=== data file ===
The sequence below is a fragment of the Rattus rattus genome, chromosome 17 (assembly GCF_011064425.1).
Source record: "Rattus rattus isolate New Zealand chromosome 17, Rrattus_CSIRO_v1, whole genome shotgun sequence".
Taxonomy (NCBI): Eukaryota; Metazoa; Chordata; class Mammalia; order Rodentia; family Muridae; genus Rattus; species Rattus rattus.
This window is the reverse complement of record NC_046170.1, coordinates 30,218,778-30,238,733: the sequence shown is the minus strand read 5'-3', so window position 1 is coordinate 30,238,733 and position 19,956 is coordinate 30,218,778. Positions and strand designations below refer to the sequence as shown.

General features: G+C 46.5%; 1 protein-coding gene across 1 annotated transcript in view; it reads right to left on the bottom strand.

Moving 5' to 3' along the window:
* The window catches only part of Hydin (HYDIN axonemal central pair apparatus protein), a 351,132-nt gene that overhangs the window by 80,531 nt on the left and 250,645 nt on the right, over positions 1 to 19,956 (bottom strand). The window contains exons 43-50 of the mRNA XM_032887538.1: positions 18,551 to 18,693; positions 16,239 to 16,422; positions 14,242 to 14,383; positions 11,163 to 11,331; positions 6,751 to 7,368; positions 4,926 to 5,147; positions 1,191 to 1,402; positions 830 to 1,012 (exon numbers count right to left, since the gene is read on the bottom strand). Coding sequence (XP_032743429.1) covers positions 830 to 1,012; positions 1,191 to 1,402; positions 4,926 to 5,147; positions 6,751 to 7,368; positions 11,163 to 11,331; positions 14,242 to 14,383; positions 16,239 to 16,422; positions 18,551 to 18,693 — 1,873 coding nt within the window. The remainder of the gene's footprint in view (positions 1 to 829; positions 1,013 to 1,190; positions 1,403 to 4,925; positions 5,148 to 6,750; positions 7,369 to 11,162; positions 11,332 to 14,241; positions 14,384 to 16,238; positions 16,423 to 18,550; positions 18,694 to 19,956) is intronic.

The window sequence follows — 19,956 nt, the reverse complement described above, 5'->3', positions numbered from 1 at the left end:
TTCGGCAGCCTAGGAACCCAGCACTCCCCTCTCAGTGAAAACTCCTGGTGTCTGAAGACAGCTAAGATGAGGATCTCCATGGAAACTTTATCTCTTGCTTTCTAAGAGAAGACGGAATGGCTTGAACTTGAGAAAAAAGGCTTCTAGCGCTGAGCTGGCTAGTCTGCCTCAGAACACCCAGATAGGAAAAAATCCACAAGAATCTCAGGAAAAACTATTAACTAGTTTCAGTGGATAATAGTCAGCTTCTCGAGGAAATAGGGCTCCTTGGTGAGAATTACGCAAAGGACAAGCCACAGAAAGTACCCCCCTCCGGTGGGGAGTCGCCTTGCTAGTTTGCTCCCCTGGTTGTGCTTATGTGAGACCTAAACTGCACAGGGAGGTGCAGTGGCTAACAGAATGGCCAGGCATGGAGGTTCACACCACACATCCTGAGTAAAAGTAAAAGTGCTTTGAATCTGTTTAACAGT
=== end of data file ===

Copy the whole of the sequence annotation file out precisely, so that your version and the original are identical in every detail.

The sequence below is a fragment of the Rattus rattus genome, chromosome 17 (assembly GCF_011064425.1).
Source record: "Rattus rattus isolate New Zealand chromosome 17, Rrattus_CSIRO_v1, whole genome shotgun sequence".
Taxonomy (NCBI): Eukaryota; Metazoa; Chordata; class Mammalia; order Rodentia; family Muridae; genus Rattus; species Rattus rattus.
This window is the reverse complement of record NC_046170.1, coordinates 30,218,778-30,238,733: the sequence shown is the minus strand read 5'-3', so window position 1 is coordinate 30,238,733 and position 19,956 is coordinate 30,218,778. Positions and strand designations below refer to the sequence as shown.

General features: G+C 46.5%; 1 protein-coding gene across 1 annotated transcript in view; it reads right to left on the bottom strand.

Moving 5' to 3' along the window:
* The window catches only part of Hydin (HYDIN axonemal central pair apparatus protein), a 351,132-nt gene that overhangs the window by 80,531 nt on the left and 250,645 nt on the right, over positions 1 to 19,956 (bottom strand). The window contains exons 43-50 of the mRNA XM_032887538.1: positions 18,551 to 18,693; positions 16,239 to 16,422; positions 14,242 to 14,383; positions 11,163 to 11,331; positions 6,751 to 7,368; positions 4,926 to 5,147; positions 1,191 to 1,402; positions 830 to 1,012 (exon numbers count right to left, since the gene is read on the bottom strand). Coding sequence (XP_032743429.1) covers positions 830 to 1,012; positions 1,191 to 1,402; positions 4,926 to 5,147; positions 6,751 to 7,368; positions 11,163 to 11,331; positions 14,242 to 14,383; positions 16,239 to 16,422; positions 18,551 to 18,693 — 1,873 coding nt within the window. The remainder of the gene's footprint in view (positions 1 to 829; positions 1,013 to 1,190; positions 1,403 to 4,925; positions 5,148 to 6,750; positions 7,369 to 11,162; positions 11,332 to 14,241; positions 14,384 to 16,238; positions 16,423 to 18,550; positions 18,694 to 19,956) is intronic.

The window sequence follows — 19,956 nt, the reverse complement described above, 5'->3', positions numbered from 1 at the left end:
TTCGGCAGCCTAGGAACCCAGCACTCCCCTCTCAGTGAAAACTCCTGGTGTCTGAAGACAGCTAAGATGAGGATCTCCATGGAAACTTTATCTCTTGCTTTCTAAGAGAAGACGGAATGGCTTGAACTTGAGAAAAAAGGCTTCTAGCGCTGAGCTGGCTAGTCTGCCTCAGAACACCCAGATAGGAAAAAATCCACAAGAATCTCAGGAAAAACTATTAACTAGTTTCAGTGGATAATAGTCAGCTTCTCGAGGAAATAGGGCTCCTTGGTGAGAATTACGCAAAGGACAAGCCACAGAAAGTACCCCCCTCCGGTGGGGAGTCGCCTTGCTAGTTTGCTCCCCTGGTTGTGCTTATGTGAGACCTAAACTGCACAGGGAGGTGCAGTGGCTAACAGAATGGCCAGGCATGGAGGTTCACACCACACATCCTGAGTAAAAGTAAAAGTGCTTTGAATCTGTTTAACAGT